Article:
Every homeowner wants a lush green lawn that is healthy, pest-free, and attractive. But to keep it at its best, it needs to be fed the right amount of nutrients at the right time. Over-fertilizing your lawn causes nitrogen and salt levels to rise, eventually killing your grass. However, under-fertilizing can deprive it of essential nutrients and cause barren patches, more weed growth, and an increase in pests.
How Many Times Should You Fertilize Your Lawn?
It is recommended to fertilize your lawn 4 to 6 times a year with a gap of 4-6 weeks between each application. But this rule is not set in stone. There are many factors to consider before deciding when to fertilize your lawn. These include –
- Type of turf grass – There are two types of grasses, warm-season grass, and cool-season grass.
- Warm-season grass – Preferred season to apply the year’s first fertilizer is late spring, the lawn’s peak growing season. This grass is mostly grown in the southern states of the US. You should also apply fertilizers every 4 to 6 weeks in the summer when the grass is actively growing again. In the fall, fertilize it at least 6-8 weeks before the first frost. Some examples of warm-season grasses are Zoysea, Ryegrass, Bermuda, and Buffalo grass.
- Cool-season grass – Cool-season grasses grow best between 60 to 75 degrees temperature. This type of grass is mostly found in the northern states where the climate is generally colder than the rest of the country. Fertilize your lawn in early spring and early fall, which are both active growing seasons for this grass. You should also fertilize it in late fall, at least 6 weeks before the first frost. Examples of cool-season grasses are – Fescue, Kentucky, bluegrass, and Perineal bluegrass.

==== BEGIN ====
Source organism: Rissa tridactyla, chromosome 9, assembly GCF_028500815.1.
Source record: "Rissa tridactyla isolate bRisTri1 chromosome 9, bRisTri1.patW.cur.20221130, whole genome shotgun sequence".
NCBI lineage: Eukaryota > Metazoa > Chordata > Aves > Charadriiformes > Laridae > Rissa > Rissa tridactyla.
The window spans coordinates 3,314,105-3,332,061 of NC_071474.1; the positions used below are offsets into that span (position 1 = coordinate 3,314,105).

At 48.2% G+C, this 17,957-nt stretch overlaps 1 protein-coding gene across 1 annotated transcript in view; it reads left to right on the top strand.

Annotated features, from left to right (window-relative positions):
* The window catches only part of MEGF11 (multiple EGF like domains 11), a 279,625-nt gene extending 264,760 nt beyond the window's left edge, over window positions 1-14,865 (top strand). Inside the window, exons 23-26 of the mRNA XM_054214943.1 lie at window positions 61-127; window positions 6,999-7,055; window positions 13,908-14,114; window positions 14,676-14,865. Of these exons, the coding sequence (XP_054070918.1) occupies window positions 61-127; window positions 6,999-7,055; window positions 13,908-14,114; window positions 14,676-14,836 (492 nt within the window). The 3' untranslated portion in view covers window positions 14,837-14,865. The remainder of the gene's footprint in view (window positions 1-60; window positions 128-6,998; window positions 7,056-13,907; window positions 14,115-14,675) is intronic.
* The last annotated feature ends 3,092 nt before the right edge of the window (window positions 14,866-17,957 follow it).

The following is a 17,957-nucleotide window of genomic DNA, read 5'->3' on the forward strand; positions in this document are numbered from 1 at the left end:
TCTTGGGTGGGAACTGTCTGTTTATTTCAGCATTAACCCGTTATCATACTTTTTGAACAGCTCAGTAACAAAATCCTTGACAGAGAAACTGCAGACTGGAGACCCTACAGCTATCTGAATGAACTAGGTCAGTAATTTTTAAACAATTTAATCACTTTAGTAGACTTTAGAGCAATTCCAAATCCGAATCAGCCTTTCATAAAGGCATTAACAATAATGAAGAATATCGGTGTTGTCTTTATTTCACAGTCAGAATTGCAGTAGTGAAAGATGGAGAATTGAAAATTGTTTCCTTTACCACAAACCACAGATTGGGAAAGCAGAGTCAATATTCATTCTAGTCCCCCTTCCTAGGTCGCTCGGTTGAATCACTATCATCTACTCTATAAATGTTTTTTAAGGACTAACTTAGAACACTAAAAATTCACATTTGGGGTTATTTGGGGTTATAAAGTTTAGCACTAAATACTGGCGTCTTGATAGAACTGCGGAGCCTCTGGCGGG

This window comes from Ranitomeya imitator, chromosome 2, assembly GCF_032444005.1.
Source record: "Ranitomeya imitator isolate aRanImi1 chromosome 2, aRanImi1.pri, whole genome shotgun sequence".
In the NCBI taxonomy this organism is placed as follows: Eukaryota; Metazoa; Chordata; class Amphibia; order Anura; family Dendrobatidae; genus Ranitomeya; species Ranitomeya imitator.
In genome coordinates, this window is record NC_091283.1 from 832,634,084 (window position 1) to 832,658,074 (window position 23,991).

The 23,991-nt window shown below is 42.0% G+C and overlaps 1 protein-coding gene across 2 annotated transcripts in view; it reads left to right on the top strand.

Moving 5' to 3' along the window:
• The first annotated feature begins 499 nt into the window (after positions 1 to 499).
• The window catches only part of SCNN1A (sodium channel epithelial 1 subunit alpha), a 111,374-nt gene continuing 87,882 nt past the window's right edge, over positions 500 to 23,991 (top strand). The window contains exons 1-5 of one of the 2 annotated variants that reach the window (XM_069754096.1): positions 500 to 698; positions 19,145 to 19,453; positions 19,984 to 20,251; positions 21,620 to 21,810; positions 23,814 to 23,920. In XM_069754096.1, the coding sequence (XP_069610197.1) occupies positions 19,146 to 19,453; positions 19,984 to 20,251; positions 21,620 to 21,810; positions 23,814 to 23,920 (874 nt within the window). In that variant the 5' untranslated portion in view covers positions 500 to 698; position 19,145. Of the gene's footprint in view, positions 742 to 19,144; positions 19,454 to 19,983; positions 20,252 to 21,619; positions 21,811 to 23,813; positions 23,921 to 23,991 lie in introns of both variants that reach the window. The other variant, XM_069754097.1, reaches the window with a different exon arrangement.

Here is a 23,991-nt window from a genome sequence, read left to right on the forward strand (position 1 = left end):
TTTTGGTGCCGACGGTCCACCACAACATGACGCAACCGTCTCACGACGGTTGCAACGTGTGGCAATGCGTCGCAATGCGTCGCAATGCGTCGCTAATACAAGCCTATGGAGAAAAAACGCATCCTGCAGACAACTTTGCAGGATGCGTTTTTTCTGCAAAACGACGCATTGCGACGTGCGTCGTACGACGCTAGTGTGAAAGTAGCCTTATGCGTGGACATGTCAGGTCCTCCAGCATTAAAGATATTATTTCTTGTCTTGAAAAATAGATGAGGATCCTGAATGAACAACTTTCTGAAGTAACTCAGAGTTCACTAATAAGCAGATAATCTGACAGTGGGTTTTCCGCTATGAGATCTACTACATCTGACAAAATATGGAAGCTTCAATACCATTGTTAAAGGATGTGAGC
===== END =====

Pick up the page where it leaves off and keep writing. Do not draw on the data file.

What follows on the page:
- If it’s a new lawn – If your lawn has been newly seeded, you need a starter fertilizer to nourish it well for healthy turf growth. Apply the fertilizer at least 4-6 weeks after the seeds germinate. Once the lawn is established, fertilize it as you would a mature lawn.
- If it’s a mature lawn – Fertilize your lawn 4-6 times a year starting in early spring when the soil is at 57 degrees Fahrenheit, and the lawn is at its peak growing season. Leave 5-6 weeks between every application. The last fertilizer application should be made at least 6 to 8 weeks before the first frost of the season.
- If you see brown spots or an increase in weeds – One of the reasons for this is the lack of soil nutrients, namely nitrogen, phosphorous, and potassium (NPK) in the correct ratio to grow well. Do a soil test and add fertilizers or soil amendments as required. If needed, get lawn professionals to evaluate the cause of the problem and rectify it.
Keep Your Lawn Looking Great with the Right Care by the Pros
A lawn needs constant care and attention to keep it healthy and green. The decision about when to fertilize depends on various factors, including weather conditions, the type of grass, how well established your lawn is, and the ratio of NPK in your soil. Let Greenskeeper help you plan your lawn care regimen and expertly handle all the tasks involved in keeping it healthy.